Waterloo tunnel was opened in 1849 and strictly speaking waterloo is only the first section tunnel that I entered and ends at the cutting at Byrom street. The Existing expanse of tunnel is actually called Victoria tunnel and is 3.5 miles long and comes to the one side of edge hill station.
These Tunnels are one of the many tunnels that all end at Edge hill cutting. Not for passenger use Edge hill station was used for goods and is still in use today, The cutting itself consists of the end of waterloo tunnel, edge hill to Liverpool lime street line then there’s a further section of the cutting where Wapping, crown street and 1938 tunnel are as well!
Lots of random objects down there!
The Waterloo Tunnel in Liverpool, England is a former railway tunnel, 852 yd (779 m) long, which opened in 1849. At its western end was Waterloo Goods railway station, after 1895 continuing beyond to Liverpool Riverside railway station, and onto the dock railway system. The eastern end opens into a short (69 yd (63 m)) cutting, four tracks wide between Byrom Street and Fontenoy Street, which connects to the Victoria Tunnel, which emerges at Edge Hill station. It is effectively one long tunnel from Edge Hill to Liverpool Waterloo Dock with two names along its route. The tunnels were given two different names because initially trains in the Victoria Tunnel were cable hauled and in the Waterloo Tunnel locomotive hauled. Both tunnels closed on 19 November 1972.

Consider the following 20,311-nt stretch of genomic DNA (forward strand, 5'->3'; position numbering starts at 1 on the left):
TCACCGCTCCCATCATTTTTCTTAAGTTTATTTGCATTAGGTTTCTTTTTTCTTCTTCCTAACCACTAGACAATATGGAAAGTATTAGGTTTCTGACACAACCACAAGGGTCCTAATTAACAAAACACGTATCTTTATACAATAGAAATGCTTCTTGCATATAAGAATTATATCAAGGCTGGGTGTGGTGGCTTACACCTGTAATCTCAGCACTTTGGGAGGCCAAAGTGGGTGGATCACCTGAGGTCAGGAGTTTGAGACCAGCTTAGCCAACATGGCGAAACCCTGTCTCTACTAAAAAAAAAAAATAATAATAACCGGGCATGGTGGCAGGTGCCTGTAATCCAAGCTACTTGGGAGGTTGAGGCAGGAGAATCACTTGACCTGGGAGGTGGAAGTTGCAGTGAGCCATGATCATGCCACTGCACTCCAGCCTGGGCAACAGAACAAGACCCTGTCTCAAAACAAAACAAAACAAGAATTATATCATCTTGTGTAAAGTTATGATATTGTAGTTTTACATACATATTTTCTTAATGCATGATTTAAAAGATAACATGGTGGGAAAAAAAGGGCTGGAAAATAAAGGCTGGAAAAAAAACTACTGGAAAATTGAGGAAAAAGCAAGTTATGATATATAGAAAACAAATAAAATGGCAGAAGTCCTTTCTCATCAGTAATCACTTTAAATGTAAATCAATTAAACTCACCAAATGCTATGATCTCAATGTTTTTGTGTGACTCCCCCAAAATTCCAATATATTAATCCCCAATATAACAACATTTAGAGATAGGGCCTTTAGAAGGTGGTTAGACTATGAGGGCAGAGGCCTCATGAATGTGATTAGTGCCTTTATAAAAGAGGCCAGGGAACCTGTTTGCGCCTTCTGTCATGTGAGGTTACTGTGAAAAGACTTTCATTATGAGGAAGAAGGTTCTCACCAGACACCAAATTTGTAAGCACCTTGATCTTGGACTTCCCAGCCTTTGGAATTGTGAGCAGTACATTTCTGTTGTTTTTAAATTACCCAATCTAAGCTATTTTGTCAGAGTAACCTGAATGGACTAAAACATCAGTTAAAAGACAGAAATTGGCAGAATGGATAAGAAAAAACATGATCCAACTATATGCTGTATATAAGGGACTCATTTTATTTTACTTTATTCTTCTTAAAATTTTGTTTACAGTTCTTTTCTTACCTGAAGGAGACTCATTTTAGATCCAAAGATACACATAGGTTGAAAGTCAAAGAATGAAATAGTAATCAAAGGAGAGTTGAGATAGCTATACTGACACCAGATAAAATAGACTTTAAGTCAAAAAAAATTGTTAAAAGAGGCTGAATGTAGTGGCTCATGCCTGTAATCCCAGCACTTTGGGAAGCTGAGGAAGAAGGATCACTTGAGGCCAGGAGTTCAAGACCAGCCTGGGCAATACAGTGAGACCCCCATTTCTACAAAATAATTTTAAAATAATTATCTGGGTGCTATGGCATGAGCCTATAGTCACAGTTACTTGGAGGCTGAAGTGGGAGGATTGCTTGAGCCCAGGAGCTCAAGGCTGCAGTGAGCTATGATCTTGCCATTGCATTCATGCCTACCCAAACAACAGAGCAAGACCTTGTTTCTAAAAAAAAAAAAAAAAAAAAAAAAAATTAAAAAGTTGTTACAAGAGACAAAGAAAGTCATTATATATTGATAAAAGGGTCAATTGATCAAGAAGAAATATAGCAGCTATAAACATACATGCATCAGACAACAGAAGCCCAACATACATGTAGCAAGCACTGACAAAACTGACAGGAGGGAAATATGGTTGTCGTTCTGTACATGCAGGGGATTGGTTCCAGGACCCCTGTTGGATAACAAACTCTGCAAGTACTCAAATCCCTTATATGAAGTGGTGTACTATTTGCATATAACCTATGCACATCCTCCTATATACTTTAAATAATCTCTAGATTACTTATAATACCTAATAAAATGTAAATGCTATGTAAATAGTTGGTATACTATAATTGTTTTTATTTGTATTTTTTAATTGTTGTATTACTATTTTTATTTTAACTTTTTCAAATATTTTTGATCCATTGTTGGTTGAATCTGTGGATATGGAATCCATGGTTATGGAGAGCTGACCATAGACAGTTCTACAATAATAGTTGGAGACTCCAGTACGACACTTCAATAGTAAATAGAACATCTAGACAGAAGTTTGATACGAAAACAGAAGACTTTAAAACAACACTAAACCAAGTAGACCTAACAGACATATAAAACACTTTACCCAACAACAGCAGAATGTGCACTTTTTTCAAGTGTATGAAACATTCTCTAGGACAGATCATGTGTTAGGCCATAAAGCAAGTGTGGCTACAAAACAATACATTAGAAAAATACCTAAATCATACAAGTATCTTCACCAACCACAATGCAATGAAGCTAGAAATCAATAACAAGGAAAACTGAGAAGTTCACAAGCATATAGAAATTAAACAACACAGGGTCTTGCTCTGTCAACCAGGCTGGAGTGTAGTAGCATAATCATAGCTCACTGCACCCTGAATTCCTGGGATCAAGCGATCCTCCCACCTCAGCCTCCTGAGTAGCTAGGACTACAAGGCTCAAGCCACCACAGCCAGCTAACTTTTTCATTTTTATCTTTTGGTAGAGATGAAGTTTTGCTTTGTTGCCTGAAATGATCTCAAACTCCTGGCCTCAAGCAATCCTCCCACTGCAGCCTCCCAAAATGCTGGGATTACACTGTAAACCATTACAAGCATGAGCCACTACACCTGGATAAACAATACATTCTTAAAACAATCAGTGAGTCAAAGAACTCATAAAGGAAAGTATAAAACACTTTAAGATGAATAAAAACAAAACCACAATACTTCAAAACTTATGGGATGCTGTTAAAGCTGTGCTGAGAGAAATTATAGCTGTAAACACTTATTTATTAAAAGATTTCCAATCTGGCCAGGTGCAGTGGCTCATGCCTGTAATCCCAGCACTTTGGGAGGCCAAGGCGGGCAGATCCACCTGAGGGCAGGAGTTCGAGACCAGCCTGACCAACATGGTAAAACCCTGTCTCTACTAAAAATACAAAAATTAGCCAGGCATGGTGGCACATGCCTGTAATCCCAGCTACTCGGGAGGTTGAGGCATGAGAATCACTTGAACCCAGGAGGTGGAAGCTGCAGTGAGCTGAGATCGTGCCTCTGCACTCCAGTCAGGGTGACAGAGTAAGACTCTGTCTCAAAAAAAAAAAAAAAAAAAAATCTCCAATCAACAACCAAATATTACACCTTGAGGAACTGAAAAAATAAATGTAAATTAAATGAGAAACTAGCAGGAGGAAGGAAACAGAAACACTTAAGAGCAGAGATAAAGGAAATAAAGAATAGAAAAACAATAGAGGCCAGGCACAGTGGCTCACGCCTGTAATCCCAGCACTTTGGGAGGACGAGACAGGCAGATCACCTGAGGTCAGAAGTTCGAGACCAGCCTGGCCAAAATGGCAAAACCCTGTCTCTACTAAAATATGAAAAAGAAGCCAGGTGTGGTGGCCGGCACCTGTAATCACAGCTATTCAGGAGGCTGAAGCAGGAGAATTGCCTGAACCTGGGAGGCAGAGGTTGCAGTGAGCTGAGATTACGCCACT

The Byrom Street Cutting at Fontenoy Street, looking toward Waterloo Tunnel In October 2009 it was confirmed that the Byrom Street cutting was a hitching and unhitching point for trains being cable hauled to Edge Hill via the Victoria Tunnel.Shunting locomotives took trains from The Waterloo Good Station to the cutting to be hitched onto the cable. The Cutting was also a water and fuelling point for shunters. After 1895 cable hauling ceased and locomotives pulled trains the whole length of the Victoria and Waterloo tunnels. Byrom Street Cutting became a runaway catch point for runaway trains in the tunnel. Byrom Street cutting was never a passenger station. The Victoria and Waterloo tunnels were cleared of debris and reflectors placed on the roof after a survey of the tunnels.[
In May 2007 it was reported that Merseytravel Chief Executive Neil Scales had prepared a report outlining the possibilities for reuse of the Victoria/Waterloo and Wapping tunnels. Merseytravel safeguard the tunnel for future use.
The Victoria and Waterloo tunnels are effectively one long tunnel connected by a ventilation cutting. The whole length is generally known as the Waterloo Tunnel.